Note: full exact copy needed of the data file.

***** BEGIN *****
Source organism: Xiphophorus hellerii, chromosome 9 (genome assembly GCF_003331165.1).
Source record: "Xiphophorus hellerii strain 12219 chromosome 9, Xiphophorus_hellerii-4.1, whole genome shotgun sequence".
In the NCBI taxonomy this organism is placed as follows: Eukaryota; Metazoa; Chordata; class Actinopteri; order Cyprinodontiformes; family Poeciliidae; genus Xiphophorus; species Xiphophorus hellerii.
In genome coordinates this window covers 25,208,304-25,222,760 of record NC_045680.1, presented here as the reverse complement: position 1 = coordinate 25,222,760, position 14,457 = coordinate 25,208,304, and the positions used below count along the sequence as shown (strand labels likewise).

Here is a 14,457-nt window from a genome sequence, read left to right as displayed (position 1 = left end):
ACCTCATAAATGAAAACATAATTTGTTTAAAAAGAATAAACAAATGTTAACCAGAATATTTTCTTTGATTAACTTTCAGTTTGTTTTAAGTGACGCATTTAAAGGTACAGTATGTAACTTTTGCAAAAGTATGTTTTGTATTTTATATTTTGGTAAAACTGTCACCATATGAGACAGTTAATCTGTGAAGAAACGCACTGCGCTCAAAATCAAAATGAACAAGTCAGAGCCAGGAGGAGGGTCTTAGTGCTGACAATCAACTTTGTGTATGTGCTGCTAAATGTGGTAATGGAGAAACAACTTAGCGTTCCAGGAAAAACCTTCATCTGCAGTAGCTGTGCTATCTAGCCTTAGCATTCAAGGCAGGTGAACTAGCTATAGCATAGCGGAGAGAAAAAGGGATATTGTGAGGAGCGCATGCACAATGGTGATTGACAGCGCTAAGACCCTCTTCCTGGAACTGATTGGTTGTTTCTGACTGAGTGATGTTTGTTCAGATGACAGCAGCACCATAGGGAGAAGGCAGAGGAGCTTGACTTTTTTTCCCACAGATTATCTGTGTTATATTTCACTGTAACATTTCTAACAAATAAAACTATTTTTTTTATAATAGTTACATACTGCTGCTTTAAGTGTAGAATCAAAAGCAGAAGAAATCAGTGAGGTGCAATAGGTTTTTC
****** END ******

Source organism: Xiphophorus hellerii, chromosome 9 (genome assembly GCF_003331165.1).
Source record: "Xiphophorus hellerii strain 12219 chromosome 9, Xiphophorus_hellerii-4.1, whole genome shotgun sequence".
In the NCBI taxonomy this organism is placed as follows: Eukaryota; Metazoa; Chordata; class Actinopteri; order Cyprinodontiformes; family Poeciliidae; genus Xiphophorus; species Xiphophorus hellerii.
In genome coordinates this window covers 25,208,304-25,222,760 of record NC_045680.1, presented here as the reverse complement: position 1 = coordinate 25,222,760, position 14,457 = coordinate 25,208,304, and the positions used below count along the sequence as shown (strand labels likewise).

Here is a 14,457-nt window from a genome sequence, read left to right as displayed (position 1 = left end):
ACCTCATAAATGAAAACATAATTTGTTTAAAAAGAATAAACAAATGTTAACCAGAATATTTTCTTTGATTAACTTTCAGTTTGTTTTAAGTGACGCATTTAAAGGTACAGTATGTAACTTTTGCAAAAGTATGTTTTGTATTTTATATTTTGGTAAAACTGTCACCATATGAGACAGTTAATCTGTGAAGAAACGCACTGCGCTCAAAATCAAAATGAACAAGTCAGAGCCAGGAGGAGGGTCTTAGTGCTGACAATCAACTTTGTGTATGTGCTGCTAAATGTGGTAATGGAGAAACAACTTAGCGTTCCAGGAAAAACCTTCATCTGCAGTAGCTGTGCTATCTAGCCTTAGCATTCAAGGCAGGTGAACTAGCTATAGCATAGCGGAGAGAAAAAGGGATATTGTGAGGAGCGCATGCACAATGGTGATTGACAGCGCTAAGACCCTCTTCCTGGAACTGATTGGTTGTTTCTGACTGAGTGATGTTTGTTCAGATGACAGCAGCACCATAGGGAGAAGGCAGAGGAGCTTGACTTTTTTTCCCACAGATTATCTGTGTTATATTTCACTGTAACATTTCTAACAAATAAAACTATTTTTTTTATAATAGTTACATACTGCTGCTTTAAGTGTAGAATCAAAAGCAGAAGAAATCAGTGAGGTGCAATAGGTTTTTC